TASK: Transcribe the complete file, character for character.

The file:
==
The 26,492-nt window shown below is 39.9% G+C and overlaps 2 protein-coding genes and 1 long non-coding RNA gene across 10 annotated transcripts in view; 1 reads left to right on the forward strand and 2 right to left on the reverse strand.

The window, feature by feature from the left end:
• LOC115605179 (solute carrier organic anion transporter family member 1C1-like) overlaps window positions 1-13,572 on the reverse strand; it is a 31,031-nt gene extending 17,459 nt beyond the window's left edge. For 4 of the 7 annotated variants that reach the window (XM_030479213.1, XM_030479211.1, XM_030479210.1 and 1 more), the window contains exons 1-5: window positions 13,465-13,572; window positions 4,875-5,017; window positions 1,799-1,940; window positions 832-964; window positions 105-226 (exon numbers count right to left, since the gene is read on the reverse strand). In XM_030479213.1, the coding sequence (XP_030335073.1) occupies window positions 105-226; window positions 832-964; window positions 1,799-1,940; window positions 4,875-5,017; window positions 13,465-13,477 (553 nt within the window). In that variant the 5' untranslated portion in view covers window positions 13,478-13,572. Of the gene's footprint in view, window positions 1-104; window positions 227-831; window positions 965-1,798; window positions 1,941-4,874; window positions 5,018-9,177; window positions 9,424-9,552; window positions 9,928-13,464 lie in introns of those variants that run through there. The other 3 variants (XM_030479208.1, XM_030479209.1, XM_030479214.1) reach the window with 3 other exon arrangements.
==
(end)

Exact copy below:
The 26,492-nt window shown below is 39.9% G+C and overlaps 2 protein-coding genes and 1 long non-coding RNA gene across 10 annotated transcripts in view; 1 reads left to right on the forward strand and 2 right to left on the reverse strand.

The window, feature by feature from the left end:
• LOC115605179 (solute carrier organic anion transporter family member 1C1-like) overlaps window positions 1-13,572 on the reverse strand; it is a 31,031-nt gene extending 17,459 nt beyond the window's left edge. For 4 of the 7 annotated variants that reach the window (XM_030479213.1, XM_030479211.1, XM_030479210.1 and 1 more), the window contains exons 1-5: window positions 13,465-13,572; window positions 4,875-5,017; window positions 1,799-1,940; window positions 832-964; window positions 105-226 (exon numbers count right to left, since the gene is read on the reverse strand). In XM_030479213.1, the coding sequence (XP_030335073.1) occupies window positions 105-226; window positions 832-964; window positions 1,799-1,940; window positions 4,875-5,017; window positions 13,465-13,477 (553 nt within the window). In that variant the 5' untranslated portion in view covers window positions 13,478-13,572. Of the gene's footprint in view, window positions 1-104; window positions 227-831; window positions 965-1,798; window positions 1,941-4,874; window positions 5,018-9,177; window positions 9,424-9,552; window positions 9,928-13,464 lie in introns of those variants that run through there. The other 3 variants (XM_030479208.1, XM_030479209.1, XM_030479214.1) reach the window with 3 other exon arrangements.